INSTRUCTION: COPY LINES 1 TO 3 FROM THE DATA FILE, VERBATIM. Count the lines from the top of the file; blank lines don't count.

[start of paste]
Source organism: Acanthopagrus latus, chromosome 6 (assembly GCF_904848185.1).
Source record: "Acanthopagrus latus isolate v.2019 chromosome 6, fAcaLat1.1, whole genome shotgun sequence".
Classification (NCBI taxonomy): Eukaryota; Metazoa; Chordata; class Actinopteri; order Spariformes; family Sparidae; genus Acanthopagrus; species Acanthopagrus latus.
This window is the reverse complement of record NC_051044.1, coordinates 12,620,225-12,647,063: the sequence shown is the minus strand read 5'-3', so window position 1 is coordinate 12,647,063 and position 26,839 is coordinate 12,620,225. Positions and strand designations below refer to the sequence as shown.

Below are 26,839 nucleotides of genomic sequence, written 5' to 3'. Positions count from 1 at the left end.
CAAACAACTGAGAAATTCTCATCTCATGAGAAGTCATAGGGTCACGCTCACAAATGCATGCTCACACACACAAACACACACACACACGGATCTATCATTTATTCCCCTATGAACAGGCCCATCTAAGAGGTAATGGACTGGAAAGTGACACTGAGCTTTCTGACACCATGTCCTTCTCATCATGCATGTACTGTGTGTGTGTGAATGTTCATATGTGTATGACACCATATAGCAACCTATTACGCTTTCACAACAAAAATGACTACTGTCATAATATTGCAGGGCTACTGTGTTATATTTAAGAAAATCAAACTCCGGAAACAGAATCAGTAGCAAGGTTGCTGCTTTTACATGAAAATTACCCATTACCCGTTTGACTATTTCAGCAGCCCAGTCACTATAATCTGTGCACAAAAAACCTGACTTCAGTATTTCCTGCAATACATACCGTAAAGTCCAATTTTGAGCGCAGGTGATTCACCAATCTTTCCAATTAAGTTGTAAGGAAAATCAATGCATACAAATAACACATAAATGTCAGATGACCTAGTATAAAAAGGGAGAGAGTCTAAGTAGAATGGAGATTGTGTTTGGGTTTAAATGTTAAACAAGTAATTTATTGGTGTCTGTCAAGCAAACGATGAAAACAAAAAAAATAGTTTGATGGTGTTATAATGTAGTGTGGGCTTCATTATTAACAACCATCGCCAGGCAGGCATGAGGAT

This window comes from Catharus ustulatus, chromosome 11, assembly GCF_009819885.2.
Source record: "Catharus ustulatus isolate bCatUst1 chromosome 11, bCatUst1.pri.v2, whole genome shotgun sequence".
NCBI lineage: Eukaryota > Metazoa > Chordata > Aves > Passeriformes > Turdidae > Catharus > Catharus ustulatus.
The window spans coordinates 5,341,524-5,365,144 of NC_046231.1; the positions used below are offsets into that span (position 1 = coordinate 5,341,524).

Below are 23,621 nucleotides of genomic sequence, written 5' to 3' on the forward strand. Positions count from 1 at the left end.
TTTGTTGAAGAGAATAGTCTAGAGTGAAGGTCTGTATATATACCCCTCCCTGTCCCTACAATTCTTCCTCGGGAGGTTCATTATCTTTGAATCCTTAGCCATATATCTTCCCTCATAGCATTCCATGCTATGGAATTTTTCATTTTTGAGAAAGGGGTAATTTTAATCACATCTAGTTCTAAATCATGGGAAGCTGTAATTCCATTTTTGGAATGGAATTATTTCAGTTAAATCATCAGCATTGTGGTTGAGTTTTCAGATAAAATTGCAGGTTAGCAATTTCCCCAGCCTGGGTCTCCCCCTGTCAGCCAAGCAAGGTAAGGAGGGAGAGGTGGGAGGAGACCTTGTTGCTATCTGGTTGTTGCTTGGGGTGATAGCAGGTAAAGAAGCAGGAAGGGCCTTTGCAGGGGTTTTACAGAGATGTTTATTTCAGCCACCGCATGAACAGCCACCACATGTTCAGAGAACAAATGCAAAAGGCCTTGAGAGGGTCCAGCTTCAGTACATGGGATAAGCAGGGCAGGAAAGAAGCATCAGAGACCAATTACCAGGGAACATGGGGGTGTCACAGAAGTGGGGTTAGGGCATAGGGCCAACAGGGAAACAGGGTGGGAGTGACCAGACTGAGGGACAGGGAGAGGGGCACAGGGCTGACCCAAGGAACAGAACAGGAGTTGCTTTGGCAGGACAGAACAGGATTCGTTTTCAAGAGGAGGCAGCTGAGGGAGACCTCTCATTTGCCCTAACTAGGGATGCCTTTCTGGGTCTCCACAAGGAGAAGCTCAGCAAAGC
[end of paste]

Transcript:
Source organism: Acanthopagrus latus, chromosome 6 (assembly GCF_904848185.1).
Source record: "Acanthopagrus latus isolate v.2019 chromosome 6, fAcaLat1.1, whole genome shotgun sequence".
Classification (NCBI taxonomy): Eukaryota; Metazoa; Chordata; class Actinopteri; order Spariformes; family Sparidae; genus Acanthopagrus; species Acanthopagrus latus.